This Canon FTb has a 50mm f/1.4 S.S.C. lens mounted on an M-20 Extension Tube. The M series of extension tubes do not automatically operate the diaphragm.
An extension tube is just what it says, a hollow tube that sits between lens and camera to move the lens further from the film plane. It contains no optics. However, when you move the lens further away from the film you
reduce the closest focusing
distance which allows for a
I find very little on-line about
extension tubes except for ads
offering them for sale. I have dug into
my little library and come up with an outline of their history. However, I do
not actually have any of the early tubes and what I say here is subject to correction once I find examples and have had a chance to examine them.
There are problems with using extension tubes. Firstly, once you add distance between lens and camera the focus scales become incorrect. This is a problem for rangefinder cameras as the rangefinder does not work and you cannot rely on the distance scale on the lens. How do you focus? This explains why widespread use of extension tubes had to wait for TTL focusing.
The second problem arises from the fact that the closer the lens is to the subject the bigger the image at the film plane becomes. And that means that the light intensity falls. It falls substantially. So, unless you have TTL metering, how do you calculate the correct exposure?
And, finally, there is image quality. Lenses are designed for specific conditions. One of these conditions is that the distance from lens to film plane is small compared to the lens to subject distance. But in macro photography this is often reversed and lenses do not perform optimally. So, it is obvious we have some issues to discuss. Lets get to it!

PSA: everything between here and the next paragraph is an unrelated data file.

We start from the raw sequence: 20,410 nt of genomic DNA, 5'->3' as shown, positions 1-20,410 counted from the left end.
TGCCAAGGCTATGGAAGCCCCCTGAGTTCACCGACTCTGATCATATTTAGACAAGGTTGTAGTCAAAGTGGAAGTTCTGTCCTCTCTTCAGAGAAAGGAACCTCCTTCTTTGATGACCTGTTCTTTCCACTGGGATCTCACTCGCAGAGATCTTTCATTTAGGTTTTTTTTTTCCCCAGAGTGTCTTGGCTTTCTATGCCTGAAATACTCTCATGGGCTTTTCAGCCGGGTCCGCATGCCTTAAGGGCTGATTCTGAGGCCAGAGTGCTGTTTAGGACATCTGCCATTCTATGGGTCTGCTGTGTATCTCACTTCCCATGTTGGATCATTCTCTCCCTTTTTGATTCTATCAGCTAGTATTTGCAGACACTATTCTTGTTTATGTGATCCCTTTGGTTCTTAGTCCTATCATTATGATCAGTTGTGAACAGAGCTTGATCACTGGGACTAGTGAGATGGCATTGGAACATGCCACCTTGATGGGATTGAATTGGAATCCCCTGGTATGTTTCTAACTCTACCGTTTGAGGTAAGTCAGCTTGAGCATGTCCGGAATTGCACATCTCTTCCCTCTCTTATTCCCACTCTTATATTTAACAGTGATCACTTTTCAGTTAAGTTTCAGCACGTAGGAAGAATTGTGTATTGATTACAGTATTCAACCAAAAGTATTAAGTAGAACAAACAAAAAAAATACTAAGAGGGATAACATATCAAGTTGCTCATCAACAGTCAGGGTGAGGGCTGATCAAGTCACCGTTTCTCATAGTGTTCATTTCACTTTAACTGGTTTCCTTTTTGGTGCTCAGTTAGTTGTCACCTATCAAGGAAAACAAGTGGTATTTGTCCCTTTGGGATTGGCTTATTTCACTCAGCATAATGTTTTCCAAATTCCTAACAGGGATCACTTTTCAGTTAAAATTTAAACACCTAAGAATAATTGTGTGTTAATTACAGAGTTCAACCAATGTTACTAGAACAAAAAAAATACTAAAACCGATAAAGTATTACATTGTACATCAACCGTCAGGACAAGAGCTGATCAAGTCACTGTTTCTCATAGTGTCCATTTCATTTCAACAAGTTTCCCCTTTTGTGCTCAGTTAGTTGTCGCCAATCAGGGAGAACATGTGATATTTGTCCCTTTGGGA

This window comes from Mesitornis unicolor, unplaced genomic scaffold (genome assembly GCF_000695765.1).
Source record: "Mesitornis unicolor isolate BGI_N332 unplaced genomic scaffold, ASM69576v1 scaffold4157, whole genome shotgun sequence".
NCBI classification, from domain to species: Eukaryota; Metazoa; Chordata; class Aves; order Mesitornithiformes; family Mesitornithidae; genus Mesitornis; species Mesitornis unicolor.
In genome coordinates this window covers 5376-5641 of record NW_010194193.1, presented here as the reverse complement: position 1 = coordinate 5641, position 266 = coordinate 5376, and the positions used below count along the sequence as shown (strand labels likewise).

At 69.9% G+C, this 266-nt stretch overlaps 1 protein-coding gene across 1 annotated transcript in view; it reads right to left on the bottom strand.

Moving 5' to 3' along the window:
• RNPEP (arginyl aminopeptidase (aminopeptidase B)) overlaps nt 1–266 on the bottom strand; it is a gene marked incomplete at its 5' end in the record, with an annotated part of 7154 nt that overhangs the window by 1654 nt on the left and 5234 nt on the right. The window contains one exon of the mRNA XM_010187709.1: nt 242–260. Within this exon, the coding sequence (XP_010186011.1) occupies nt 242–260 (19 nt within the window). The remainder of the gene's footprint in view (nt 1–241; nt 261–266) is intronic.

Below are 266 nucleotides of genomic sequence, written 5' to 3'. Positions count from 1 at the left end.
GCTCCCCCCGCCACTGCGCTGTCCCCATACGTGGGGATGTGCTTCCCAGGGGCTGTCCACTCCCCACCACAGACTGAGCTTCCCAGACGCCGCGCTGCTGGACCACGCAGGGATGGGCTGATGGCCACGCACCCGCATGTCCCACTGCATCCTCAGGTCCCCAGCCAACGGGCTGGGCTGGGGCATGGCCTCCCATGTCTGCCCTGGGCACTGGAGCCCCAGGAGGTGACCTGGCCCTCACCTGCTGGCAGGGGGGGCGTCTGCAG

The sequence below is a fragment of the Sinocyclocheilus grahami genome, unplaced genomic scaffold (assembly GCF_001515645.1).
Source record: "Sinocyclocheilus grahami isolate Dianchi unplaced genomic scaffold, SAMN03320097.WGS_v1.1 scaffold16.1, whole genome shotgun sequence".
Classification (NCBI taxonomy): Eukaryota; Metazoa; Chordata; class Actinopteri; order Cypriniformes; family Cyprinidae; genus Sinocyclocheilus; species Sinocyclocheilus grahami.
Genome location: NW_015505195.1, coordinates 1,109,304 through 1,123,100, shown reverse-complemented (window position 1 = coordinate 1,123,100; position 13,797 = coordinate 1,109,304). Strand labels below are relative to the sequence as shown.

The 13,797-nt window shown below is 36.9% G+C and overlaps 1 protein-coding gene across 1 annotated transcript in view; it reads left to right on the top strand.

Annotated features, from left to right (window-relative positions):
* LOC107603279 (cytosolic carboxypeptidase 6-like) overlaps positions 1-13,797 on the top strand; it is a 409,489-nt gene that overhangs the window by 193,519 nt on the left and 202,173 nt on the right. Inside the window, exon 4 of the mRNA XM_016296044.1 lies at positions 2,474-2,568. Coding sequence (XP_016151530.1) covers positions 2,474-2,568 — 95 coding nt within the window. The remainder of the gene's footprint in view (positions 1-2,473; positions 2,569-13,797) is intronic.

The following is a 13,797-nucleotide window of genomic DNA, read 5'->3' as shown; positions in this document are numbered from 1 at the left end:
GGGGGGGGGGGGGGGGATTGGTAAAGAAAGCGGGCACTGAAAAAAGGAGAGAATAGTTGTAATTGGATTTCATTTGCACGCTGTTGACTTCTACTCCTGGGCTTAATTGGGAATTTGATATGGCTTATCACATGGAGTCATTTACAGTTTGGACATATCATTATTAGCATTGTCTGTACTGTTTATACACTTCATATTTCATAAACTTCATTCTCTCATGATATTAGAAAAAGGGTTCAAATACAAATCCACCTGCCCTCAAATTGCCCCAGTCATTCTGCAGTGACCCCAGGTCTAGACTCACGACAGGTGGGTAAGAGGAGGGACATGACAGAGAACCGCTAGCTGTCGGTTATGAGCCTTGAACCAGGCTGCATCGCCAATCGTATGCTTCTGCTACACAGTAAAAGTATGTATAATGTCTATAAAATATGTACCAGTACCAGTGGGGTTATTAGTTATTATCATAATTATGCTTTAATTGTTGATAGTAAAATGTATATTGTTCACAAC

Macrophoto Extension Tubes
The earliest reference I have found so far is in this Price List from 1 July 1954. On pages 18 1nd 19 you will find Extension Tubes in the section on copy stands. That makes sense. Because calculating focus from measurements and tables is difficult and a bit of trial and error you want distances fixed. The same goes for exposure which is equally hit and miss.
These tubes would have the M-39 thread mounts but I have no idea what they looked like. The pictures in these catalogues are not much help. It does say that there were 6 tubes of 25, 50, 75, 100, 150 and 200 mm in length.
These tubes appear again on Page 10 of the Bell & Howell/Canon Catalogue of March 1962 as accessories for the Canon Model 7 rangefinder camera. Here they are referred to as Macrophoto Extension Tubes. Pictures of the tubes are a little more helpful.
Bell and Howell / Canon Catalogue dated March 1962 has Extension Tubes described on Page 10 as accessories for the Canon Model 7.
This is my Extension Tube FL15 with its original box. The visible pin at the top right transmits diaphram trigger to the lens.
What is more interesting the the Table of Magnifications for each of the tubeswhich allows for the calculculation of exposure corrections. Very useful if you are using these tubes.
Now flip foward to Page 20 where accessories for the Canonflex are listed and these same Tubes are listed again along with something called the Macrophoto Coupler 58mm for coupling the 50mm f/1.8 Super-Canomatic lens to the Tubes.
There is also listed Extension Rings A, B, and C which it says are for simple macrophotography without using the Tubes or Bellows R. They are apparently 6, 9 and 12mm thicknesses and something called a Mount Converter B. Since I don’t have any of these yet I am not certain what they are or how they work. I will report further eventually.
These Extension Rings appear again on Page 27 of the “Canon System of Photography” Brochure of March 1956.
Extension Tubes FL
In the Instruction Manual for the Canon FX at Page 46 I find the first mention I see of the Extension Tubes FL 15 and FL 25. They were designed for the FL lens mount which first made its appearance on the Canon FX followed by the FP. There were two extension tubes in this set, the Extension Tube FL 15 and FL25.